Warning NSFW: The video contains images of a sexual nature and may not be suitable for work.
A video uploaded to YouTube yesterday sparked an internal investigation into why Utah National Guard and Utah Department of Public Safety employees can be seen in a risqué video involving British bikini models.
The Salt Lake Tribune reports that the video and photographs were taken in June, and show the barely-clothed models for the 2015 Hot Shots Calendar driving with soldiers in an all-terrain vehicle and a tank and firing guns. Utah National Guard Lt. Col. Steven Fairbourn said an investigation has thus far revealed a non-commissioned officer with Headquarters Company of the 19th Special Forces Group gave the models and their crew access to Camp Williams. However, this officer did not have authority or authorization to allow the models onto Camp Williams.
Fairbourn said, "he should have moved it up the chain of command" before allowing the models into the camp.
Though the models can be seen shooting weaponry in the video, the investigation concluded that no National Guard ammunition or weapons were fired. Instead, it appears that the weapons fired came from The Big Shot Ranch, a private shooting range in Grantsville. However, the Department of Public Safety is now investigating why two members of their SWAT team can be seen in the video giving the women shooting lessons.
Capt. Doug McCleve, a spokesman for the Department of Public Safety, said ultimately the men's actions reflect the department because they were in uniform, so an investigation must be complete.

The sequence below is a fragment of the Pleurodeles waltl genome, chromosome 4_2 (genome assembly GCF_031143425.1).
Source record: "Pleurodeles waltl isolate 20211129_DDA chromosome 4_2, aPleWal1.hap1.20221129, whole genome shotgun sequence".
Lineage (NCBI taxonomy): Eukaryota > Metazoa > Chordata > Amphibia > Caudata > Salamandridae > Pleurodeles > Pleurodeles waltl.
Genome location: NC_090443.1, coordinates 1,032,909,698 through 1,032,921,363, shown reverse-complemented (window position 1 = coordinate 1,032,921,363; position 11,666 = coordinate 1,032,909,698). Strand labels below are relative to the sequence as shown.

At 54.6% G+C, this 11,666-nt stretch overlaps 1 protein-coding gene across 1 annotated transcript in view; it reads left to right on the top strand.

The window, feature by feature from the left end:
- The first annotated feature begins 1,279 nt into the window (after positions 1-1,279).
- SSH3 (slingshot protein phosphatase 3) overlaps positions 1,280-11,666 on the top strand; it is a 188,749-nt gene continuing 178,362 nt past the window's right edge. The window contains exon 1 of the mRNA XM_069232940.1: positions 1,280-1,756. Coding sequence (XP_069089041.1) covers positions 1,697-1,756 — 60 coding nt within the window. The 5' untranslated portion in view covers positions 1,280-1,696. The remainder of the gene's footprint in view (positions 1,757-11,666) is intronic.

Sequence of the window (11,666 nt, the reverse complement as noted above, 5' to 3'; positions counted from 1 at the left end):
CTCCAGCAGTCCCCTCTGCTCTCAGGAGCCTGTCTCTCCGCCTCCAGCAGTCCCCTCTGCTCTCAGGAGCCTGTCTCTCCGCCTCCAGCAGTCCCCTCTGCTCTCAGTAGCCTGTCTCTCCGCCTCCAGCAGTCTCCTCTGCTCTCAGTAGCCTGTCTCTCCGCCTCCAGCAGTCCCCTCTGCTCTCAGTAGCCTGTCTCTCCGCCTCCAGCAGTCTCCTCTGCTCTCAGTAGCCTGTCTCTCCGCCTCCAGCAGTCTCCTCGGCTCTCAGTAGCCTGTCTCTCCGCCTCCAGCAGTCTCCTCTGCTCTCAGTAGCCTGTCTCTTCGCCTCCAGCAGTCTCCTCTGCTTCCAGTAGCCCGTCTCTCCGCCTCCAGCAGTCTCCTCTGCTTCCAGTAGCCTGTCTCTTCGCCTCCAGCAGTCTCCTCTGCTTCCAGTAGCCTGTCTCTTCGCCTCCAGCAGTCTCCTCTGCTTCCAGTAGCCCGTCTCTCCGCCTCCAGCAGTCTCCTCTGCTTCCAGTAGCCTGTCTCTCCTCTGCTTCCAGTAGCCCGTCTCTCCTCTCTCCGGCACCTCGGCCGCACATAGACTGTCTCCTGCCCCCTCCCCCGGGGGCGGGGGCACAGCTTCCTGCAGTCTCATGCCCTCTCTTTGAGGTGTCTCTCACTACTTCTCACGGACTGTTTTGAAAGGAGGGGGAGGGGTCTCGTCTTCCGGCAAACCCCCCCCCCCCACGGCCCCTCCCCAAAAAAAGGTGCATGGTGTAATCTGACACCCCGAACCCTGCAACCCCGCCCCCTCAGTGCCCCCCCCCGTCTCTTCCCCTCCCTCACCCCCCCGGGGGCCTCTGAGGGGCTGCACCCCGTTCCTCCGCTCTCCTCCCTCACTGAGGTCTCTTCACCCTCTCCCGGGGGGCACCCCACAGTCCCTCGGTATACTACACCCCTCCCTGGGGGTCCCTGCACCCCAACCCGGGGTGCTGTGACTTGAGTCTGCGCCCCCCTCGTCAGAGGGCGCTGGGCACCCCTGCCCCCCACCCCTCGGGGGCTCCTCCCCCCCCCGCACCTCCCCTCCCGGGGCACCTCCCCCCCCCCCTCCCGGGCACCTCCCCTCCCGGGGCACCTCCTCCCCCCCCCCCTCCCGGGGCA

"The bottom line is if you're wearing the uniform, you're representing the department."
The Big Shot Ranch issued a statement Friday saying it cooperated with the models, in part, because the production company said a portion of the proceeds from the calendar would benefit wounded veterans. They also noted that they were not aware of any use of equipment other than that owned by Big Shot Ranch.
Fairbourn said the National Guard is determining how many other soldiers participated in the video and photo shoot, and noted that any soldiers found to have broken policy or protocol could be subject to discipline. The Utah National Guard issued a public statement Friday apologizing for its part in the video and photo shoot.
"The Utah National Guard apologizes for any embarrassment that this incident may have caused for its members, their families, and the community and is continuing its ongoing investigation of this matter."